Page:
Globalization and the increasing complexity and interdependence of credit markets have led to a substantial increase in the extent to which stress in one sector can impact another. In addition, the severe market environment at present is putting pressure on many regions and industries together. Both factors have led to a sharp increase in observed default correlation among corporate credits.

Moody's explains that default correlation in its synthetic CDO rating analysis is derived through a combination of asset correlation and default rates. While increasing default probabilities generates higher default correlations across all rating categories, Moody's is also raising asset correlation assumptions in the investment-grade rating categories and in the financial sector in order to generate default correlations in line with its current observations. Accordingly, asset correlation assumptions have been updated as follows:

• Increased inter-industry asset correlations of investment-grade corporate credits from 3% to as high as 8%. Moody's calculates overall asset correlations using a tree structure that adds component percentages according to risk or asset classification and assigns each asset into one of the branches on the tree.

• Reclassified corporate credits according to a new industry classification code. The new code incorporates Moody's latest view on the industry characteristics of rated companies.

• Merged four industries -- Banking, Finance, Insurance and Real Estate -- into one. This reflects much stronger connections between companies in these industries as demonstrated by the recent financial crisis.

• Increased the number of global industries from 3 to 12 and reduced the number of local industries from 15 to 5. An industry that is global tends to have higher correlation between companies in different regions.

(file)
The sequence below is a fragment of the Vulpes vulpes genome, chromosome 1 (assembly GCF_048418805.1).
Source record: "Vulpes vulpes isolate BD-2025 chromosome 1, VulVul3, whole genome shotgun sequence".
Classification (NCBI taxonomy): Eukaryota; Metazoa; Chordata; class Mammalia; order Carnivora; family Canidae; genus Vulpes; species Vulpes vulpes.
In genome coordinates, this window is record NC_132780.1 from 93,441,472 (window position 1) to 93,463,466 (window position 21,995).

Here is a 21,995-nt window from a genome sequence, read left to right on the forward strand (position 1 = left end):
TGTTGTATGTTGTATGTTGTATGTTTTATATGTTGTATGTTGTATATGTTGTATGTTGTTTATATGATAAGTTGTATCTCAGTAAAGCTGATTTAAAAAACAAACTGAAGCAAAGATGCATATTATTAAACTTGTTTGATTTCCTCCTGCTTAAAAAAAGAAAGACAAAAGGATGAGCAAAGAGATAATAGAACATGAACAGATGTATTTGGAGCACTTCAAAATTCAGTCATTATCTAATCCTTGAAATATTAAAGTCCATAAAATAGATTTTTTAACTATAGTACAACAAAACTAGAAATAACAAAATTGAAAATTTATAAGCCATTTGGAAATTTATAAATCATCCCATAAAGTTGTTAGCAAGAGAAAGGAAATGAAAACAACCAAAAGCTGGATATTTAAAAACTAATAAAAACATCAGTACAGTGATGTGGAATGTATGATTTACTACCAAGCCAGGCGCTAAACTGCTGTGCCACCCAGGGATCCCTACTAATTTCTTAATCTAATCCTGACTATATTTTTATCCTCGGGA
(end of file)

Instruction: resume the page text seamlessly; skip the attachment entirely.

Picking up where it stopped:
• Increased intra-industry asset correlations. For instance, the asset correlation assumption for a pair of A2-rated corporate credits that are in different regions, but are in a global industry rose from 9% to 20%.

• Portfolios with more than 8% concentration in a single industry are subject to an additive asset correlation penalty of up to 30%. The prior trigger was at 20% concentration with an additional asset correlation penalty of up to 15%.

Moody's will release its updated synthetic CDO rating model, CDOROMv2.5, this month, along with an updated user guide, which will incorporate and explain in detail the new modeling parameters.

Moody's rates and monitors corporate synthetic CDOs using the methodology as summarized in Moody's Rating Methodology Report, "Moody's Approach to Rating Corporate Synthetic Obligations." This announcement updates some of the key parameters of the existing methodology as described in this report. Moody's emphasizes that in addition to the quantitative factors discussed in this announcement and in the methodology report, qualitative factors are part of rating committee considerations. The qualitative factors include the strength of the counterparty and collateral agreements, the legal environment, documentation features, and the potential for selection bias in the portfolio. All information available to rating committees, including macroeconomic forecasts, input from other Moody's analytical groups, market factors, and judgments regarding the nature and severity of credit stress on these transactions may be used to make a final rating decision.